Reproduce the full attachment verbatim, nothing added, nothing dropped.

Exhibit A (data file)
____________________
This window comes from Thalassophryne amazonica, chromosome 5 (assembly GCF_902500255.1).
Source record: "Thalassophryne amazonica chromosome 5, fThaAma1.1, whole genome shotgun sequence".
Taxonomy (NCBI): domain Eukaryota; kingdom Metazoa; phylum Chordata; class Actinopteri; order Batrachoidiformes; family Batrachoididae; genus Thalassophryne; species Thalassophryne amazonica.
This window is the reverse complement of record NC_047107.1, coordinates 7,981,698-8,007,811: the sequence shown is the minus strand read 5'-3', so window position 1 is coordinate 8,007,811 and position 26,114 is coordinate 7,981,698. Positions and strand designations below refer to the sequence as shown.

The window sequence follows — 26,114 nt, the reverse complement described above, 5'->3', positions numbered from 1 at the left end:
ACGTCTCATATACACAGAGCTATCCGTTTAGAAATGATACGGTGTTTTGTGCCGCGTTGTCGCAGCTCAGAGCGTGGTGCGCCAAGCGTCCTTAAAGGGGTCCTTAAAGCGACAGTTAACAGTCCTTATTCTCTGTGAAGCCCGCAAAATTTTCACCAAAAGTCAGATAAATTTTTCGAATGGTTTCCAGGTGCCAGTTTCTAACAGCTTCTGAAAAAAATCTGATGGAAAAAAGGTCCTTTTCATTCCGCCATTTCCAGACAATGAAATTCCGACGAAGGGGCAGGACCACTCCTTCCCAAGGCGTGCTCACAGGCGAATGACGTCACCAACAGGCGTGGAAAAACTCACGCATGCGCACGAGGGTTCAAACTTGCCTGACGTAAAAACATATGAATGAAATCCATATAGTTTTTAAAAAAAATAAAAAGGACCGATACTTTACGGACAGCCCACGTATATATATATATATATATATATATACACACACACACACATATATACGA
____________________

This window comes from Thalassophryne amazonica, chromosome 5 (assembly GCF_902500255.1).
Source record: "Thalassophryne amazonica chromosome 5, fThaAma1.1, whole genome shotgun sequence".
Taxonomy (NCBI): domain Eukaryota; kingdom Metazoa; phylum Chordata; class Actinopteri; order Batrachoidiformes; family Batrachoididae; genus Thalassophryne; species Thalassophryne amazonica.
This window is the reverse complement of record NC_047107.1, coordinates 7,981,698-8,007,811: the sequence shown is the minus strand read 5'-3', so window position 1 is coordinate 8,007,811 and position 26,114 is coordinate 7,981,698. Positions and strand designations below refer to the sequence as shown.

The window sequence follows — 26,114 nt, the reverse complement described above, 5'->3', positions numbered from 1 at the left end:
ACGTCTCATATACACAGAGCTATCCGTTTAGAAATGATACGGTGTTTTGTGCCGCGTTGTCGCAGCTCAGAGCGTGGTGCGCCAAGCGTCCTTAAAGGGGTCCTTAAAGCGACAGTTAACAGTCCTTATTCTCTGTGAAGCCCGCAAAATTTTCACCAAAAGTCAGATAAATTTTTCGAATGGTTTCCAGGTGCCAGTTTCTAACAGCTTCTGAAAAAAATCTGATGGAAAAAAGGTCCTTTTCATTCCGCCATTTCCAGACAATGAAATTCCGACGAAGGGGCAGGACCACTCCTTCCCAAGGCGTGCTCACAGGCGAATGACGTCACCAACAGGCGTGGAAAAACTCACGCATGCGCACGAGGGTTCAAACTTGCCTGACGTAAAAACATATGAATGAAATCCATATAGTTTTTAAAAAAAATAAAAAGGACCGATACTTTACGGACAGCCCACGTATATATATATATATATATATATATACACACACACACACATATATACGA